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Sunday, 12 January 2014

Ode To The Motelier

I’m not looking forward to this week at all. Apart from the usual disasters that befall us all on a regular basis, I’m facing the task of choosing a hotel room to be our home for a week interstate.
There was a time when this would have been a breeze. When I was young and carefree and would have slept anywhere, or when I was well-heeled enough to stay up market I wouldn’t have given it a moment’s thought.
Sadly, being of that indeterminate age between world-weary and dead, I have entered the third stage of the human/motel relationship – the stage where seemingly inconsequential things matter. A lot.

The first stage, which normally lasts for the first 10 dates or so, is the Inadvertently Finding Yourself Dating A Supermodel stage.
Everything about the hotel/motel is exciting. There is a little voice in your head telling you that only rich people stay in hotels, so you spend the night worrying that the management will discover you are an impostor and unceremoniously frogmarch you to the car park.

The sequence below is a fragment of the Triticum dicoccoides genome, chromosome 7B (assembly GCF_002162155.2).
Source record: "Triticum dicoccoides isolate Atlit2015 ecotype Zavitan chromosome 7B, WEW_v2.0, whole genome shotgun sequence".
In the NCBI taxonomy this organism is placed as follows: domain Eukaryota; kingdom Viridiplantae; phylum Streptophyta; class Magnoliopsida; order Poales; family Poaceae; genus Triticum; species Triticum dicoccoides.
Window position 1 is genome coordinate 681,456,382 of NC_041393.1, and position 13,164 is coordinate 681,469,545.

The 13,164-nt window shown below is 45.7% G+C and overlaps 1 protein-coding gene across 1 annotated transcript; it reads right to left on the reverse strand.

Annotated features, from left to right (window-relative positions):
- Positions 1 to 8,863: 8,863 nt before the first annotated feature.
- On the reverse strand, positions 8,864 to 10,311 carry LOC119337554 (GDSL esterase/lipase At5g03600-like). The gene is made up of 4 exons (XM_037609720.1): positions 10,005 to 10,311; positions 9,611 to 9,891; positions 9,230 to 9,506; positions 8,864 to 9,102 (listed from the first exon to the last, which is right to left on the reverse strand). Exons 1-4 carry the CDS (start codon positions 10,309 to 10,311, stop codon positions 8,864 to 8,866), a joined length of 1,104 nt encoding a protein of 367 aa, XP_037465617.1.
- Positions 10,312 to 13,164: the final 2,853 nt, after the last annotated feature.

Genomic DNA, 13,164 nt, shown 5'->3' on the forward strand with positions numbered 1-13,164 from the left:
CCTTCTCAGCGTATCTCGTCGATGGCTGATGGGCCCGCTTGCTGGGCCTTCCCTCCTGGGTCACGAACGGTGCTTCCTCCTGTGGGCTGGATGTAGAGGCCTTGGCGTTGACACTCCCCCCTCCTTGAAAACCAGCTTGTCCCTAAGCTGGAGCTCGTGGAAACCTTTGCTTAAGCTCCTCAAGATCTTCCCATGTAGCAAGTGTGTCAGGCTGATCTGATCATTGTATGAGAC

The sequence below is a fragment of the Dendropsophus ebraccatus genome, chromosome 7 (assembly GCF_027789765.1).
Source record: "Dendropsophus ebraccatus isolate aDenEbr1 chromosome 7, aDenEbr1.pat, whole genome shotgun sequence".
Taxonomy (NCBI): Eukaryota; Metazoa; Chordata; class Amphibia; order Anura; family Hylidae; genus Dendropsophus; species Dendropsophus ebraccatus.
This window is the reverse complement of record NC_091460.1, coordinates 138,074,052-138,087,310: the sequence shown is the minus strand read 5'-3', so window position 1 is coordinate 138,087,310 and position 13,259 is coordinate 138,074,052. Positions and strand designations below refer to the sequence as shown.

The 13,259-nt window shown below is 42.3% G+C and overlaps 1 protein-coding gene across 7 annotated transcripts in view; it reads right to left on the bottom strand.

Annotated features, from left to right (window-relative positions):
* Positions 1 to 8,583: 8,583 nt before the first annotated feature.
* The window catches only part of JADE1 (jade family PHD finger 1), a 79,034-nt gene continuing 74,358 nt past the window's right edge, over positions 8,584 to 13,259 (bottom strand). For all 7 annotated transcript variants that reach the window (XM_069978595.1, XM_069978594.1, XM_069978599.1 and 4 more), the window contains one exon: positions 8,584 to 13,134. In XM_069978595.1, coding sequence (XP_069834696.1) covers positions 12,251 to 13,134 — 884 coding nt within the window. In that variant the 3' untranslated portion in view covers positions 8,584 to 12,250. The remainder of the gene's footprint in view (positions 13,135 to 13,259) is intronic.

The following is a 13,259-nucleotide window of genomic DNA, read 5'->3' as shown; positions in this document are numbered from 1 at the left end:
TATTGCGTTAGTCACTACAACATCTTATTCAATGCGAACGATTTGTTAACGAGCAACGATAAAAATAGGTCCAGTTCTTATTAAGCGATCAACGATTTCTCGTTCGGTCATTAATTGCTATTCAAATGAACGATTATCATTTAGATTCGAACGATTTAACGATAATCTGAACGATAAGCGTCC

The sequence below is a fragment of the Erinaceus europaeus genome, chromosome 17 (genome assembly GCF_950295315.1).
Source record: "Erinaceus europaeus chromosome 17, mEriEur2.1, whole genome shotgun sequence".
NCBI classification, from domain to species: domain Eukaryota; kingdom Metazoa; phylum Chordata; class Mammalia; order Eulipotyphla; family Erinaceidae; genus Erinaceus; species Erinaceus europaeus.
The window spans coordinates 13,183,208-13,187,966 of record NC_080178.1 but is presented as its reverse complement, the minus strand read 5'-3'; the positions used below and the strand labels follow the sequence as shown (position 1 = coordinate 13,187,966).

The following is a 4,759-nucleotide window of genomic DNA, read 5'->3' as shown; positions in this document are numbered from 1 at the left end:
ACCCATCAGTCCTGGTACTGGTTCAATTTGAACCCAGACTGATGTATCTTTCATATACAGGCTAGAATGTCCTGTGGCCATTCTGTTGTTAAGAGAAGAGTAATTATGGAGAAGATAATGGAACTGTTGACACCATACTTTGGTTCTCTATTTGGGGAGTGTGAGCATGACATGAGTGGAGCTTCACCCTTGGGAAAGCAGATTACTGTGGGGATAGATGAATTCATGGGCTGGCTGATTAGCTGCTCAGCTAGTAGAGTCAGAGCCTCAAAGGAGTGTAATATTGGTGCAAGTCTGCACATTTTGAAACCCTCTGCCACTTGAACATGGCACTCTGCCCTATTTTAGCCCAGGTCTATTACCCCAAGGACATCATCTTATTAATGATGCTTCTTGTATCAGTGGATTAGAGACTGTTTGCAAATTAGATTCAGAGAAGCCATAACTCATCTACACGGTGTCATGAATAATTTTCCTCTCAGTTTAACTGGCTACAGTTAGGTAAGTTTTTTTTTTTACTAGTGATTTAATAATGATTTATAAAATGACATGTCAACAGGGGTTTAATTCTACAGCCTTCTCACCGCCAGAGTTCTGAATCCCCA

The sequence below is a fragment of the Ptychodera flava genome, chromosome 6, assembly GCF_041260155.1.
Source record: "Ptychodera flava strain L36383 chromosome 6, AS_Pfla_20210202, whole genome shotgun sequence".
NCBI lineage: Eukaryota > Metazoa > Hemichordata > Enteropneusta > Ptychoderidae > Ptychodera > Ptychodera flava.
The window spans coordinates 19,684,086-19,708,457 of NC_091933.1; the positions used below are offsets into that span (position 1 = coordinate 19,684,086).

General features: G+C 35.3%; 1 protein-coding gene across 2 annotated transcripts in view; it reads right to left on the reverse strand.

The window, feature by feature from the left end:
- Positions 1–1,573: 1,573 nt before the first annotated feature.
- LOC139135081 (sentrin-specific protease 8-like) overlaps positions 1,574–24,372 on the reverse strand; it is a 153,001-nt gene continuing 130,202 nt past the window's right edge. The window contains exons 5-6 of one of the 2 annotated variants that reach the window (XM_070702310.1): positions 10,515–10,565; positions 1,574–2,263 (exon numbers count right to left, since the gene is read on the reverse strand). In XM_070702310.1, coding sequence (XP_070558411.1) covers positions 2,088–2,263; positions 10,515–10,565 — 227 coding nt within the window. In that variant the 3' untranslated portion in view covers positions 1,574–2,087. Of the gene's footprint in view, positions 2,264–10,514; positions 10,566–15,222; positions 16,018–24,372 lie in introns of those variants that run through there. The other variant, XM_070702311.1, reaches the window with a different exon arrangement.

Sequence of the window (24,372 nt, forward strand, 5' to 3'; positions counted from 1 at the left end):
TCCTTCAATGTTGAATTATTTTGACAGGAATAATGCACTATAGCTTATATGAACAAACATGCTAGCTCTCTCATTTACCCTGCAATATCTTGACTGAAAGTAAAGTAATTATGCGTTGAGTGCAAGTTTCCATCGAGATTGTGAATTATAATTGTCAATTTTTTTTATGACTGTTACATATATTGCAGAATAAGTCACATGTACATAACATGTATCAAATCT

You know you shouldn't really be there and, subsequently, you are shit scared of doing anything wrong. You try not to ruffle the bed too much – in fact, you make the bed in the morning; you dare not fart and if desperation finally compels you to use the toilet, you try to have a dry shit in case they notice you used some toilet paper; when you have a shower you try not to get the cubicle too wet; you don’t use the shampoo or soap and can only gaze at the mini-bar in terrified awe. You are terrified of even touching the telephone, lest you be charged for picking up the receiver.